A reflection by Fr. Dave Warren, S.F.M., on the Third Sunday of Lent. First reading: Exodus 3.1-8, 13-15; Second reading: 1 Corinthians 10.1-6, 10-12; Gospel: Luke 13.1-9

On January 27, a tractor trailer loaded with lumber was travelling south on Highway 400 and lost a set of wheels. One of the wheels bounced across the median into the northbound lanes. It struck an SUV driven by a man from Burlington, Ontario, and the man died in hospital from his injuries.

interruptionOn February 20, an Über driver in Kalamazoo, Michigan, went on a killing spree. Over the space of five hours, he gunned down six people at random. Between the killings, he continued to pick up passengers.

Why did these people die? Why them in particular? Why not me? Tractor trailers pass me when I am driving on the highway. I leave the safety of my house now and then. Were they any worse sinners than I am?

In today’s gospel, Jesus refuses to blame the victims: “Do you think that because these Galileans suffered in this way they were worse sinners than all other Galileans? …Or those eighteen who were killed when the tower of Siloam fell on them, do you think that they were worse offenders than all the others living in Jerusalem?” (Luke 13:2-4)

Jesus doesn’t blame the victim. But neither does He dismiss bad things as totally senseless. Jesus invites us to look upon bad things as a wake-up call.

The interruptions in our lives are calls to repentance. Repentance is not about feeling bad; repentance is about thinking in a different way.

Fluke accidents and random acts of violence make us stop and think. They remind us that we are not in control of life. We live with the illusion that our lives are under control. Most of the time our lives do proceed according to plan. One day seems to be the same as the next. Our lives seem predictable. We imagine that tomorrow will be the same as today. But then something unexpected happens and we find ourselves in the wrong place at the wrong time. But we don’t need fluke accidents or random acts of violence to remind us that we are not in control. Daily life is full of events that interrupt our plans: we get the flu, a tooth breaks or a filling falls out, the fridge breaks down, the bus is late, we get caught in a traffic jam, the car has a flat tire, our computer crashes. Life is full of interruptions.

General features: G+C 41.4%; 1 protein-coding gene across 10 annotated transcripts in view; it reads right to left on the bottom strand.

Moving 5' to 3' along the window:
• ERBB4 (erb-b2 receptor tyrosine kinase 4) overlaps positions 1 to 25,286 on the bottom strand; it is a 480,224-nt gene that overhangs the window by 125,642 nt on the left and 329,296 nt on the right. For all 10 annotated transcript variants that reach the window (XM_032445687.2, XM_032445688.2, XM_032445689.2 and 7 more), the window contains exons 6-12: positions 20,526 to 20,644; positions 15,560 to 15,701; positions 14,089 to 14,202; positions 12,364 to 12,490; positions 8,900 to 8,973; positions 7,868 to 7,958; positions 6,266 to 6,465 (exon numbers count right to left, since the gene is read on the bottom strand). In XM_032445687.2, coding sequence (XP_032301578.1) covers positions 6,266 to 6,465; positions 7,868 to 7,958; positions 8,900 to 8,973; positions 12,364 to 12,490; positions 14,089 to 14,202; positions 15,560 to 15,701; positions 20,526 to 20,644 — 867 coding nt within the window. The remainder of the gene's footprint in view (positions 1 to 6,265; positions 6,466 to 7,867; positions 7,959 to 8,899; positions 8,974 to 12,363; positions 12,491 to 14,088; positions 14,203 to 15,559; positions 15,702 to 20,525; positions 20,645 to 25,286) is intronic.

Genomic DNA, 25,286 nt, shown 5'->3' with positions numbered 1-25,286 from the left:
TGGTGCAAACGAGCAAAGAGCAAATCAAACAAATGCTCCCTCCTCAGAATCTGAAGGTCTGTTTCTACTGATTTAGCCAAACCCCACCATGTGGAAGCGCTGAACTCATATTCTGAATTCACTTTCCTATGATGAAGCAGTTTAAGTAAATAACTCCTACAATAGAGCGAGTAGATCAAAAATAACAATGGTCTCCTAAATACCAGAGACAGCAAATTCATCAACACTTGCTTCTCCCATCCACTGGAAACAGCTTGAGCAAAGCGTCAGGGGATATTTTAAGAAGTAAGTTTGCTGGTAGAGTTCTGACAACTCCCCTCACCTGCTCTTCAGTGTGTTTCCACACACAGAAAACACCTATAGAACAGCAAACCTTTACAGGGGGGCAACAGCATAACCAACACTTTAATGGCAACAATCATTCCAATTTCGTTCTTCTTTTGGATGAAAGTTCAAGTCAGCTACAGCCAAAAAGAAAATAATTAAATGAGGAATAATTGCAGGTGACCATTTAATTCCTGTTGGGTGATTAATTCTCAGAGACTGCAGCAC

The interruptions in our lives are calls to repentance. Repentance is not about feeling bad; repentance is about thinking in a different way. Repentance is not about feeling; repentance is about awareness. Repentance is waking up from our illusions, particularly the illusion of control. It is also changing the way we think about the interruptions in our lives.

When life is proceeding according to plan, it is not necessarily proceeding according to God’s plan. In fact, God has a way of interrupting our plans. In today’s reading, the life of Moses was proceeding according to plan: he was minding the sheep of his father-in-law. But God had other plans for Moses. Fortunately for us, Moses allowed his plans to be interrupted. Moses allowed God to change his plans. The owner of the vineyard in today’s gospel allows his plans to be changed. He wants to cut down the fig tree, but the gardener pleads for the fig tree and asks the owner to give the tree more time. The owner listens to one of his employees and gives the fig tree time to bear fruit.

The God of Moses is the God of Interruptions who interrupted the life of Moses and who interrupts our lives, too. All God asks of us is the openness to be interrupted, the willingness to change our plans. We are impatient. Yet God takes the long view.

We’re still in the “land of the living” because God is giving us more time. We still have fruit to produce. As the bumper sticker says, “Be patient with me! God isn’t finished with me yet.”